DUBLIN — The Moody's agency cut Ireland's credit rating Monday, citing the country's swelling national debt, the unpredictable cost of its bank-bailout plans and its weak growth prospects for the next three to five years.
Shares on the Irish Stock Exchange slumped after Dietmar Hornung, Moody's lead analyst for Ireland, announced that the New York-based agency was dropping its credit-worthiness rating one notch to Aa2. Moody's previously cut Ireland's rating to Aa1 from the top grade, Aaa, in July 2009 as Ireland plunged into its worst recession since the Great Depression of the 1930s.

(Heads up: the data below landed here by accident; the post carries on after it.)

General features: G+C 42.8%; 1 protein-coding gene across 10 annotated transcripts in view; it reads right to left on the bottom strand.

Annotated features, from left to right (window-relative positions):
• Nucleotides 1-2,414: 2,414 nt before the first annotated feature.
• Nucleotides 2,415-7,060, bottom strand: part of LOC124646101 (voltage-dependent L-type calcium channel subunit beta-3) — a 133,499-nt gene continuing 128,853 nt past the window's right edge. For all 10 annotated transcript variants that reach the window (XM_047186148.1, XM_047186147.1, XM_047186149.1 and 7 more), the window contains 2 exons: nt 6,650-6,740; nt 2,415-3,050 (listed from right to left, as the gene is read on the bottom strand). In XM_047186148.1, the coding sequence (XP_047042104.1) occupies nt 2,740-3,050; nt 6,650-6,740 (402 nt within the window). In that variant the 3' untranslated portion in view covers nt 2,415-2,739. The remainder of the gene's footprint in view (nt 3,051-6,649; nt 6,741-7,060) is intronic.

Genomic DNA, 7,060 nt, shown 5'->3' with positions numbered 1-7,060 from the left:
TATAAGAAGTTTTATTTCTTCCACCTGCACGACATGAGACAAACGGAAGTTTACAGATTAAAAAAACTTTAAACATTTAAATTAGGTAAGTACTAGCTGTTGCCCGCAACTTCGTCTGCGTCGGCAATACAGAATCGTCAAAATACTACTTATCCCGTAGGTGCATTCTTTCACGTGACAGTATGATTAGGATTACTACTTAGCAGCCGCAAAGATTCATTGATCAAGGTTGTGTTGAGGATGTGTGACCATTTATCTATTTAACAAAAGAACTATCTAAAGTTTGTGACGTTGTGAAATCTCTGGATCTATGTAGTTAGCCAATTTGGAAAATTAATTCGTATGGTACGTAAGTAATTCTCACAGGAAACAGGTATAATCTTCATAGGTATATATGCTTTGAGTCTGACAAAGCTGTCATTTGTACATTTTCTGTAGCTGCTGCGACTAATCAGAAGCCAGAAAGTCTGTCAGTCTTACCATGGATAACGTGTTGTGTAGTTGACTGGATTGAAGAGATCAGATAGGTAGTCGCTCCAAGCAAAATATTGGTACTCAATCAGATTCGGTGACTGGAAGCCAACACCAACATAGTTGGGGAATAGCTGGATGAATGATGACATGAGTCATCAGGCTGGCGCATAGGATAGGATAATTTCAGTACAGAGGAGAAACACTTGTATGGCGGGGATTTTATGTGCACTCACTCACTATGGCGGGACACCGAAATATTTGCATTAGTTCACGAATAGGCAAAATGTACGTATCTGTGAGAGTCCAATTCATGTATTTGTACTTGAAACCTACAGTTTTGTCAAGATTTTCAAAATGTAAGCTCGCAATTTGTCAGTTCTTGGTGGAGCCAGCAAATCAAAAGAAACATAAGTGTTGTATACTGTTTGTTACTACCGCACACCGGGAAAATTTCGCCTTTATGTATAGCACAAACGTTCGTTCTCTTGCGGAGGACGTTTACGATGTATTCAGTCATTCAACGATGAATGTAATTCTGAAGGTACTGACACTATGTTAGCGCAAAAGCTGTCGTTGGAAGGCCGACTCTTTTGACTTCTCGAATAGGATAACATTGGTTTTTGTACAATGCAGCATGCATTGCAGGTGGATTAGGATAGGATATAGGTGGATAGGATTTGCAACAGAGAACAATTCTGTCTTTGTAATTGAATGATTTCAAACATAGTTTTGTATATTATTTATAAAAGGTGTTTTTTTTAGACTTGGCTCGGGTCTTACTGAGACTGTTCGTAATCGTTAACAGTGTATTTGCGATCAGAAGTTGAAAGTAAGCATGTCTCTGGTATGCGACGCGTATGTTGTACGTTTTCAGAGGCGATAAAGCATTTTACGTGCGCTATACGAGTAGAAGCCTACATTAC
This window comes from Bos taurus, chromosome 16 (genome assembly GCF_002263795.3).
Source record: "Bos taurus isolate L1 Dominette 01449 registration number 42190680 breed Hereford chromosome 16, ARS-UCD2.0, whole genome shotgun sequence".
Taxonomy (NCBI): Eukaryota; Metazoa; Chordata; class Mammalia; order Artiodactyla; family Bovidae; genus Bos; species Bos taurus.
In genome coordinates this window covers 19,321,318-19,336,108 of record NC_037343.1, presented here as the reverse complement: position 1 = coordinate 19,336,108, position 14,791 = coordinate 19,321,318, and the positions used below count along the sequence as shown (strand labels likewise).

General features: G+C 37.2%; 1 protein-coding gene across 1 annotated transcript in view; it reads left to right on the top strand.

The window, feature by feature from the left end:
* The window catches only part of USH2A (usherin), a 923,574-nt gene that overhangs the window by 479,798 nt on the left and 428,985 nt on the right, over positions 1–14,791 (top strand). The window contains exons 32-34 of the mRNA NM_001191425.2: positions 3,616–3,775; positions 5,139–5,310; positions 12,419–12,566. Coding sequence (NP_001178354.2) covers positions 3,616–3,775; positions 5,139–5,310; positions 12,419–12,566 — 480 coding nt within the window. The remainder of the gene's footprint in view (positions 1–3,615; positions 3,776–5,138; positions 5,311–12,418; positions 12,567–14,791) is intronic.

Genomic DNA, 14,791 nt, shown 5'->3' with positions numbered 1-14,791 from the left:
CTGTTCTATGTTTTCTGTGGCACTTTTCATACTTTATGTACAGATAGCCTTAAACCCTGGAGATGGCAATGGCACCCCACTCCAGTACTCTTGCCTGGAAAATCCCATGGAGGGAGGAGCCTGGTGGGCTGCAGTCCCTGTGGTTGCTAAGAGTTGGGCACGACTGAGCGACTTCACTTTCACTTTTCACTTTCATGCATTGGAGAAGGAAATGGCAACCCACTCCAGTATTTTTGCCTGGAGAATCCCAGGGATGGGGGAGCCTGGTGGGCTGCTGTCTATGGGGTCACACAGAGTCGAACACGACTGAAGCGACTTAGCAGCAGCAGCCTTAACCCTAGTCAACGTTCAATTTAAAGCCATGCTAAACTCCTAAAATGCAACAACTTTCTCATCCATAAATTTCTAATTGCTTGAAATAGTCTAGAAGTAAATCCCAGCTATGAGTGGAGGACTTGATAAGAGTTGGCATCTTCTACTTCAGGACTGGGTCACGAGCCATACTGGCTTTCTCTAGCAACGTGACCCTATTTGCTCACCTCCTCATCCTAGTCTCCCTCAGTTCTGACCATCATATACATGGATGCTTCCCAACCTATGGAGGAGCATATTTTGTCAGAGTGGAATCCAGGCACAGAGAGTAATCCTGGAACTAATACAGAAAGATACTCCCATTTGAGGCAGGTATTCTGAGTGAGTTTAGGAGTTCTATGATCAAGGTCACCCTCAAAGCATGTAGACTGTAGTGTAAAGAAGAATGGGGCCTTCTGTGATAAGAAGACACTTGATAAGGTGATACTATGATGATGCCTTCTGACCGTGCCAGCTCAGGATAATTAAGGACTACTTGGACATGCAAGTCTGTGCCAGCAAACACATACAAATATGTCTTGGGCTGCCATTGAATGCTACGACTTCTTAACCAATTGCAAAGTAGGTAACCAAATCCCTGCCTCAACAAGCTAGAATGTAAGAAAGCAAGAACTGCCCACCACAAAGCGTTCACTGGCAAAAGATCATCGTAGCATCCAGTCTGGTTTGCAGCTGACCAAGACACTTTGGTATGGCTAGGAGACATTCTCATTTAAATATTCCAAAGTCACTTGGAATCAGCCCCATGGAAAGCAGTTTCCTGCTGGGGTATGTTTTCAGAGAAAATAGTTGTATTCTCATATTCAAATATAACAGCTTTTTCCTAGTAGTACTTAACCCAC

Hornung cited what he called "the Irish government's gradual but significant loss of financial strength as reflected by its deteriorating debt affordability."
However, Ireland's National Treasury Management Agency or NTMA — responsible for managing Ireland's ballooning government debts — welcomed Moody's accompanying decision to raise its outlook on the risk of loaning money to Ireland to "stable" from its previous "negative" rating. That suggests it will issue no more downgrades in coming months.
Banks led shares lower Monday on the Irish Stock Exchange. Allied Irish and Bank of Ireland both fell about 2 percent to €0.86 and €0.68 respectively. Irish Life & Permanent — the only Irish bank not receiving government aid — rose marginally to €1.59.